A Woman’s Best Garment is Silence

She crafted herself
a new blue suit
of worsted wool
gabardine,
stitched in
silence,
lined the jacket with
old friends,
abandoned mother,
Aunt Lee, Uncle Dean,
threaded
Old Man River,
dust bowl farms,
Iowa, Wisconsin, Illinois
in each seam,
even though she’d
dreamed long
of leaving.

She said
the fabric fell short,
but she borrowed
a secret
from her gran
– a tailor by name
and by trade.
“Bias binding trim
will make the skirt’s
hem drape and swing.

It swished
from her hips
as she stepped
off the train
into Canada’s
wet north coast
and kissed her
natty hatted
fishmonger,
who wove
her story
to suit himself.

He called her
his moll,
his Chicago gal,
affixed a pall
of guns and
gangs and
violence as
though it was
all she aspired to
before him.

On their wedding day,
her bespoke bridal suit
spoke for her,
rye and ginger for him.
His avowals renewed
for years every day
piped and
riveted them.

She crafted sweaters
he wore on
the docks.
Thousands
of purls
and knits,
rib stitch,
seed stitch,
life lines,
her life voiced
in patterns,
tension and
swatches,
bound in cables
on his back.

Later, she unraveled
each stitch
one by one,
examined each
for  mistakes.
She untold her
story
loop by loop
and then
knit again.

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34 thoughts on “A Woman’s Best Garment is Silence

    • Thanks, Donna. I’m not so sure my mother would appreciate all the ink I’ve used in telling the stories she never told me because she was an intensely private woman but, well, she’s dead and in the absence of having her real story I must make something up!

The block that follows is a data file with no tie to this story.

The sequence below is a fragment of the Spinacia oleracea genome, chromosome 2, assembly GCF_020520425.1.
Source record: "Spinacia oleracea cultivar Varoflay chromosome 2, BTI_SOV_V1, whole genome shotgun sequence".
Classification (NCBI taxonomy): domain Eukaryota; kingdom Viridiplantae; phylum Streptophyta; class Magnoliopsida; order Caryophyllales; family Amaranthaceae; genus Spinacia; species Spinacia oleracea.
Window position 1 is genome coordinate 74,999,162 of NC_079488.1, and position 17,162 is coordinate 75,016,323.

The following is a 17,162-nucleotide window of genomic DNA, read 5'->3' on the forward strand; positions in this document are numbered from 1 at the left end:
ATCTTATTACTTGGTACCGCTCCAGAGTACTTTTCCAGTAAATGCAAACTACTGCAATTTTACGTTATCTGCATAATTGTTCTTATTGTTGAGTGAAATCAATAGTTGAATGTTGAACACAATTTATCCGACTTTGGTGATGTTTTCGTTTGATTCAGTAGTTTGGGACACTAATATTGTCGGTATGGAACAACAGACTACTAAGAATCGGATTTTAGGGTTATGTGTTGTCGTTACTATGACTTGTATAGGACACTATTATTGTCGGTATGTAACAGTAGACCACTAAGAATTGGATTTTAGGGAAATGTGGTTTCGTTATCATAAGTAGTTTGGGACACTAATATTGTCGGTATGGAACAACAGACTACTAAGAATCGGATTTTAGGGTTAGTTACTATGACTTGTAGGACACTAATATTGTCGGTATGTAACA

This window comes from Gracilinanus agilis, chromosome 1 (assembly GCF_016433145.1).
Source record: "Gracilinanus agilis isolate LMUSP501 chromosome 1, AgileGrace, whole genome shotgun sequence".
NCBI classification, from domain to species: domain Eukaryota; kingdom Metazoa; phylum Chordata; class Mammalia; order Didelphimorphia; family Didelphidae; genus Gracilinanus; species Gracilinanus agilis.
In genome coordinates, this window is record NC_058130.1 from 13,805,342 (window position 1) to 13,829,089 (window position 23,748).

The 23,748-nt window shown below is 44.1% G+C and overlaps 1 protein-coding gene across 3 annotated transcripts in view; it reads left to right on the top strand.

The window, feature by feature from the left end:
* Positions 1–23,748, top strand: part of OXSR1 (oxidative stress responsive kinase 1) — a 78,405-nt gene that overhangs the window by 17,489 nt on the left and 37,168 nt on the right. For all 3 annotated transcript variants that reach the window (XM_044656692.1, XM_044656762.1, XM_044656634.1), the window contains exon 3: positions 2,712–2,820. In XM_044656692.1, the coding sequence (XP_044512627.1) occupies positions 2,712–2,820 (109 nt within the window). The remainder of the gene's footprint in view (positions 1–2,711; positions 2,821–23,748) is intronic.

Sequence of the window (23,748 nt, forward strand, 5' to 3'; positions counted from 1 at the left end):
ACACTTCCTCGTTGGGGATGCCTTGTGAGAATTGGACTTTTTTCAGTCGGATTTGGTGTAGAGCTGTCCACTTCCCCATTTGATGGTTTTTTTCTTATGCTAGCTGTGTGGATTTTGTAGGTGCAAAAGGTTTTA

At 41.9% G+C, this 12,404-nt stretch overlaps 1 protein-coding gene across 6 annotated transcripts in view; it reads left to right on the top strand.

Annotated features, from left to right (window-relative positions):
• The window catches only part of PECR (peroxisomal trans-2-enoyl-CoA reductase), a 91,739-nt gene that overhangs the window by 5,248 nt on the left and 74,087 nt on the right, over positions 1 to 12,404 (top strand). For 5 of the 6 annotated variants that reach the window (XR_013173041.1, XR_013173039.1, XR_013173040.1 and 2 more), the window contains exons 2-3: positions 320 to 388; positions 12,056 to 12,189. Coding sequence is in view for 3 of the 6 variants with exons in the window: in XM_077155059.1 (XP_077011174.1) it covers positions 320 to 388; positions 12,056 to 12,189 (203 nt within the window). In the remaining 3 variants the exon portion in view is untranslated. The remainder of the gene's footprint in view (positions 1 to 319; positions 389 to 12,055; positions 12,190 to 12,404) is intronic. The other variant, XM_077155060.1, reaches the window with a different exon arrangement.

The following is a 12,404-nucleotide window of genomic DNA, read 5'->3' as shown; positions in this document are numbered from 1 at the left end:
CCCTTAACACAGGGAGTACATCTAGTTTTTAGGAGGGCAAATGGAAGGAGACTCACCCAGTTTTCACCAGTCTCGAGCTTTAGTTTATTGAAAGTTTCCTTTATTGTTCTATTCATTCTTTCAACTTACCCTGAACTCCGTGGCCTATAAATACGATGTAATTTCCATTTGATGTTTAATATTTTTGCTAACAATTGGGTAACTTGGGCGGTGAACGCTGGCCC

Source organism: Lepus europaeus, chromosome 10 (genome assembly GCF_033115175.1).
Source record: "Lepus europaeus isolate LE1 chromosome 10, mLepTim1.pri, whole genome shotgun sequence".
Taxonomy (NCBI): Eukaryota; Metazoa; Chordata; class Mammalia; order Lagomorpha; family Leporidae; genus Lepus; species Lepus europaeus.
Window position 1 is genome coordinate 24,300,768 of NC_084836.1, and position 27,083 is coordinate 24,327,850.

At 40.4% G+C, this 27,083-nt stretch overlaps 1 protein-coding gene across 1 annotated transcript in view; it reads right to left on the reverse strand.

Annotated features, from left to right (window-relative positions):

Liked by 1 person

  1. I don’t quite know what to say, Susanne. There is such powerful imagery in here – “lined the jacket with
    old friends, abandoned mother, Aunt Lee, Uncle Dean” – wow. I simply love your writing and I wondered if there was a familial inspiration to this poem. Glad to see my instincts were correct 🙂

    Liked by 1 person

  2. Hi, I’m a member of Josh’s writing group (wish you were here!). I loved the imagery at the end of the poem, where she takes her life’s work apart, analyzes it and puts it back together. As a widow, I related to that personally. Thanks for sharing this. I’ll be following your blog, and invite you to follow mine at dorisreidy.com,

    Like

    • Hi Doris, I wish I was there with you all, too! I imagine Josh’s writing group as an open, friendly, and constructive crowd. I’m so pleased you enjoyed this poem which has been sitting on my hard drive for over a year as I tinkered with it. I’m still not 100% pleased with the rhythm but I’ll keep working on it because its become a bit of an obsession.

      Like

  3. I never know what to say about poetry, which bums me out. I’m like the person who goes to a museum and says, “I don’t know anything about art but I know what I like.” So, I’ll say it–I don’t know anything about poetry but I like this poem a lot! I like the idea of all the family being sewn into the suit she wore away from them . . .

    Liked by 2 people

"The river flows both ways." (Margaret Laurence)

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